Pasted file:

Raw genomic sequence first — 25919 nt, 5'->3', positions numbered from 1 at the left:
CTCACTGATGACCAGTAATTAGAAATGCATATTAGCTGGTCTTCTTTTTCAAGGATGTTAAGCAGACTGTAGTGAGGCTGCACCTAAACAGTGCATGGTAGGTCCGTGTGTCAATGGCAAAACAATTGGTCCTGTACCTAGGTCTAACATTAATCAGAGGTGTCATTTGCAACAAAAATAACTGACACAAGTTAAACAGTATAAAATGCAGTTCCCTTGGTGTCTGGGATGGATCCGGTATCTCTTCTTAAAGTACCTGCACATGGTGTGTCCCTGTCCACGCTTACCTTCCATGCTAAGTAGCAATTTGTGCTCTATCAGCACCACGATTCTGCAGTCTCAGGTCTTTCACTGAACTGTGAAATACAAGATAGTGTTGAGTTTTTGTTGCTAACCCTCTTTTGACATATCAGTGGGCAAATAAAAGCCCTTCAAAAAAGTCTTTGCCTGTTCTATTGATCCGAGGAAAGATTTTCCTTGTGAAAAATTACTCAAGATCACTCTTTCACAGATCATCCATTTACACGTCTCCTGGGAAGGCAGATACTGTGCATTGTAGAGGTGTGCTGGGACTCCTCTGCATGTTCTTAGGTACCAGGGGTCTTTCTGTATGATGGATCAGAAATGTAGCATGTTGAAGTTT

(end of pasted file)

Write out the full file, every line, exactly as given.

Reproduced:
Raw genomic sequence first — 25919 nt, 5'->3', positions numbered from 1 at the left:
CTCACTGATGACCAGTAATTAGAAATGCATATTAGCTGGTCTTCTTTTTCAAGGATGTTAAGCAGACTGTAGTGAGGCTGCACCTAAACAGTGCATGGTAGGTCCGTGTGTCAATGGCAAAACAATTGGTCCTGTACCTAGGTCTAACATTAATCAGAGGTGTCATTTGCAACAAAAATAACTGACACAAGTTAAACAGTATAAAATGCAGTTCCCTTGGTGTCTGGGATGGATCCGGTATCTCTTCTTAAAGTACCTGCACATGGTGTGTCCCTGTCCACGCTTACCTTCCATGCTAAGTAGCAATTTGTGCTCTATCAGCACCACGATTCTGCAGTCTCAGGTCTTTCACTGAACTGTGAAATACAAGATAGTGTTGAGTTTTTGTTGCTAACCCTCTTTTGACATATCAGTGGGCAAATAAAAGCCCTTCAAAAAAGTCTTTGCCTGTTCTATTGATCCGAGGAAAGATTTTCCTTGTGAAAAATTACTCAAGATCACTCTTTCACAGATCATCCATTTACACGTCTCCTGGGAAGGCAGATACTGTGCATTGTAGAGGTGTGCTGGGACTCCTCTGCATGTTCTTAGGTACCAGGGGTCTTTCTGTATGATGGATCAGAAATGTAGCATGTTGAAGTTT